Making The Cottage Dream A Reality
Tags: COTTAGE DREAM, COTTAGE LIFE, PARRY SOUND COTTAGES, MUSKOKA COTTAGES, RECREATIONAL PROPERTY OWNERSHIP, COTTAGE REALTOR
Have you been dreaming of owning a cottage for some time and has the pandemic made that desire stronger? Are you thinking that social distance at the cottage would be a breeze and being able to enjoy the tranquility of nature would help take your mind off the crazy times that we are living through?
Cottage country life is definitely very different from city living and is not for everyone but once you have the cottage bug it is hard to let go. So how can you go about making your cottage dreams a reality? The biggest hurdle to cottage ownership is how do you make it happen financially. If you own a home you may be surprised how easy it is to financially be able to purchase a cottage. I work with a number of Mortgage Brokers that can guide you and advise if you can afford to purchase of cottage. Plus with our current record low-interest rates, you may be surprised how much you can afford.
When you are seriously starting to consider buying a cottage or vacation property there are a number of steps that you should consider before you actively start looking.
Step 1 – Determine What Your Goals Are
When people are considering purchasing a cottage they tend to buy for one of the following reasons:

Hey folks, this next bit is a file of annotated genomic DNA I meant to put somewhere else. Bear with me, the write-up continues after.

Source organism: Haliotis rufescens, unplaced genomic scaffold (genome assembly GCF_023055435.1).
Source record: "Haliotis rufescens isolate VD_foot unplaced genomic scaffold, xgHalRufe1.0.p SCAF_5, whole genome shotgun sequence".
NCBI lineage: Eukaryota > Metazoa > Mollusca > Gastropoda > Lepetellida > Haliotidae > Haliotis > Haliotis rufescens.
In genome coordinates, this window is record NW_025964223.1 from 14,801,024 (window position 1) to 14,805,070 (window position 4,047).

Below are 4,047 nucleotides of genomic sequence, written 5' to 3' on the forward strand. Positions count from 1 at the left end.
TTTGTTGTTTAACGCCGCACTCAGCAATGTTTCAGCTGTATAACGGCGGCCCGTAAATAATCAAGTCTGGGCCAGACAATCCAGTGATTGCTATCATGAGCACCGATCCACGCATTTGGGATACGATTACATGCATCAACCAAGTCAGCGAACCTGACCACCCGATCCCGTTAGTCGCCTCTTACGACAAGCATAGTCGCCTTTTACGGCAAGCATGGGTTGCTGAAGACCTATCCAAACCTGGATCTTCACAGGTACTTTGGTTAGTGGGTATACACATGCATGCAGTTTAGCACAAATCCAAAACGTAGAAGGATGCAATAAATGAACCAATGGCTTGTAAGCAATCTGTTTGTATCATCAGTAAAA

Can you imagine yourself lounging on the dock with family in friends on hot summer’s day with the lake breeze cooling you off and hearing the call of the loons in the distance? There are many ways of making this dream a reality from regular ownership, shared ownership with family or friends, to fractional ownership. There are many ways to buy a cottage or vacation property to make that dream a reality.
Owning a cottage can be a great investment. There is always plenty of demand in Ontario for cottage rentals. Cottages are a great investment because demand for cottage property keeps going up and there are so many lakes to build new cottage properties so the rule of supply and demand ultimately pushes up prices. Many Toronto homeowners capitalize on the equity in their homes to purchase a cottage or investment property and if you purchase the cottage as an investment the added bonus is that you get to enjoy your investment too.